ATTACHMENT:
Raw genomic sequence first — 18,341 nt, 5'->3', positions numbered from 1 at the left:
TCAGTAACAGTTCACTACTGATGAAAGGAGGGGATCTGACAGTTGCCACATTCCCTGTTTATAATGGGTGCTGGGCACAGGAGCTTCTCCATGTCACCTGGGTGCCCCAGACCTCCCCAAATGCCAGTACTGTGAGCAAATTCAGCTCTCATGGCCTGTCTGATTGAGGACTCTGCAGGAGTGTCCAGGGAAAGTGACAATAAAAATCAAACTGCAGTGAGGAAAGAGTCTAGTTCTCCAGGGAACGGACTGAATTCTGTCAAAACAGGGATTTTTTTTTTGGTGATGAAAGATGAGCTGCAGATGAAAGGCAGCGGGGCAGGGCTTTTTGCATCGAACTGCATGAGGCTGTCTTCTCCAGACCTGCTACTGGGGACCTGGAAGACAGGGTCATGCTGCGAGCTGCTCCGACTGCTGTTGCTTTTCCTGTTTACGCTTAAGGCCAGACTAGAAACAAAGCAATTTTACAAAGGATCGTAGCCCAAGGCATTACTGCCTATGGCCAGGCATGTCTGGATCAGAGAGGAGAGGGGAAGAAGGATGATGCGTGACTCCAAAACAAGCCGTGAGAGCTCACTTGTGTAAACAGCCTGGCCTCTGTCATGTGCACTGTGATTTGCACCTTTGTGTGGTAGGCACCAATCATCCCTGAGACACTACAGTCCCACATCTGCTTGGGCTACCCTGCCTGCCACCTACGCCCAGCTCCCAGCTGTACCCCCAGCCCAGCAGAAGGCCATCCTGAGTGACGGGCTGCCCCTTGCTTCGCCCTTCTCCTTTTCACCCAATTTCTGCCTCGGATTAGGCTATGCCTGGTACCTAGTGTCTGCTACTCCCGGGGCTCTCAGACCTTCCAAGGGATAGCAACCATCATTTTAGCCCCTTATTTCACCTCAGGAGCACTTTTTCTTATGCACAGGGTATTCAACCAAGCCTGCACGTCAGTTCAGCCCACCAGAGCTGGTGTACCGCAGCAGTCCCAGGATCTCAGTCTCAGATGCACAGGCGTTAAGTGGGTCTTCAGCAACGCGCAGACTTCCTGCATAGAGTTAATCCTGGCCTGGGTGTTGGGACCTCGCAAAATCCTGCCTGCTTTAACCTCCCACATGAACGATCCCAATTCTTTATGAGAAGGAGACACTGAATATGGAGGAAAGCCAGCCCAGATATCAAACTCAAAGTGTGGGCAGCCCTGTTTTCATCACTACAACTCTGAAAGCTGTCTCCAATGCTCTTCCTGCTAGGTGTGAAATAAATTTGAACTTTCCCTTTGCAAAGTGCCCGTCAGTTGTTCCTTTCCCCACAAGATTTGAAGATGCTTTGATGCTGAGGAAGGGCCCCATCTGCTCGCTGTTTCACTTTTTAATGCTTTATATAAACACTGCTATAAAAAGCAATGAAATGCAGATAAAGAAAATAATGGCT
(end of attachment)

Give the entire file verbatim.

Raw genomic sequence first — 18,341 nt, 5'->3', positions numbered from 1 at the left:
TCAGTAACAGTTCACTACTGATGAAAGGAGGGGATCTGACAGTTGCCACATTCCCTGTTTATAATGGGTGCTGGGCACAGGAGCTTCTCCATGTCACCTGGGTGCCCCAGACCTCCCCAAATGCCAGTACTGTGAGCAAATTCAGCTCTCATGGCCTGTCTGATTGAGGACTCTGCAGGAGTGTCCAGGGAAAGTGACAATAAAAATCAAACTGCAGTGAGGAAAGAGTCTAGTTCTCCAGGGAACGGACTGAATTCTGTCAAAACAGGGATTTTTTTTTTGGTGATGAAAGATGAGCTGCAGATGAAAGGCAGCGGGGCAGGGCTTTTTGCATCGAACTGCATGAGGCTGTCTTCTCCAGACCTGCTACTGGGGACCTGGAAGACAGGGTCATGCTGCGAGCTGCTCCGACTGCTGTTGCTTTTCCTGTTTACGCTTAAGGCCAGACTAGAAACAAAGCAATTTTACAAAGGATCGTAGCCCAAGGCATTACTGCCTATGGCCAGGCATGTCTGGATCAGAGAGGAGAGGGGAAGAAGGATGATGCGTGACTCCAAAACAAGCCGTGAGAGCTCACTTGTGTAAACAGCCTGGCCTCTGTCATGTGCACTGTGATTTGCACCTTTGTGTGGTAGGCACCAATCATCCCTGAGACACTACAGTCCCACATCTGCTTGGGCTACCCTGCCTGCCACCTACGCCCAGCTCCCAGCTGTACCCCCAGCCCAGCAGAAGGCCATCCTGAGTGACGGGCTGCCCCTTGCTTCGCCCTTCTCCTTTTCACCCAATTTCTGCCTCGGATTAGGCTATGCCTGGTACCTAGTGTCTGCTACTCCCGGGGCTCTCAGACCTTCCAAGGGATAGCAACCATCATTTTAGCCCCTTATTTCACCTCAGGAGCACTTTTTCTTATGCACAGGGTATTCAACCAAGCCTGCACGTCAGTTCAGCCCACCAGAGCTGGTGTACCGCAGCAGTCCCAGGATCTCAGTCTCAGATGCACAGGCGTTAAGTGGGTCTTCAGCAACGCGCAGACTTCCTGCATAGAGTTAATCCTGGCCTGGGTGTTGGGACCTCGCAAAATCCTGCCTGCTTTAACCTCCCACATGAACGATCCCAATTCTTTATGAGAAGGAGACACTGAATATGGAGGAAAGCCAGCCCAGATATCAAACTCAAAGTGTGGGCAGCCCTGTTTTCATCACTACAACTCTGAAAGCTGTCTCCAATGCTCTTCCTGCTAGGTGTGAAATAAATTTGAACTTTCCCTTTGCAAAGTGCCCGTCAGTTGTTCCTTTCCCCACAAGATTTGAAGATGCTTTGATGCTGAGGAAGGGCCCCATCTGCTCGCTGTTTCACTTTTTAATGCTTTATATAAACACTGCTATAAAAAGCAATGAAATGCAGATAAAGAAAATAATGGCT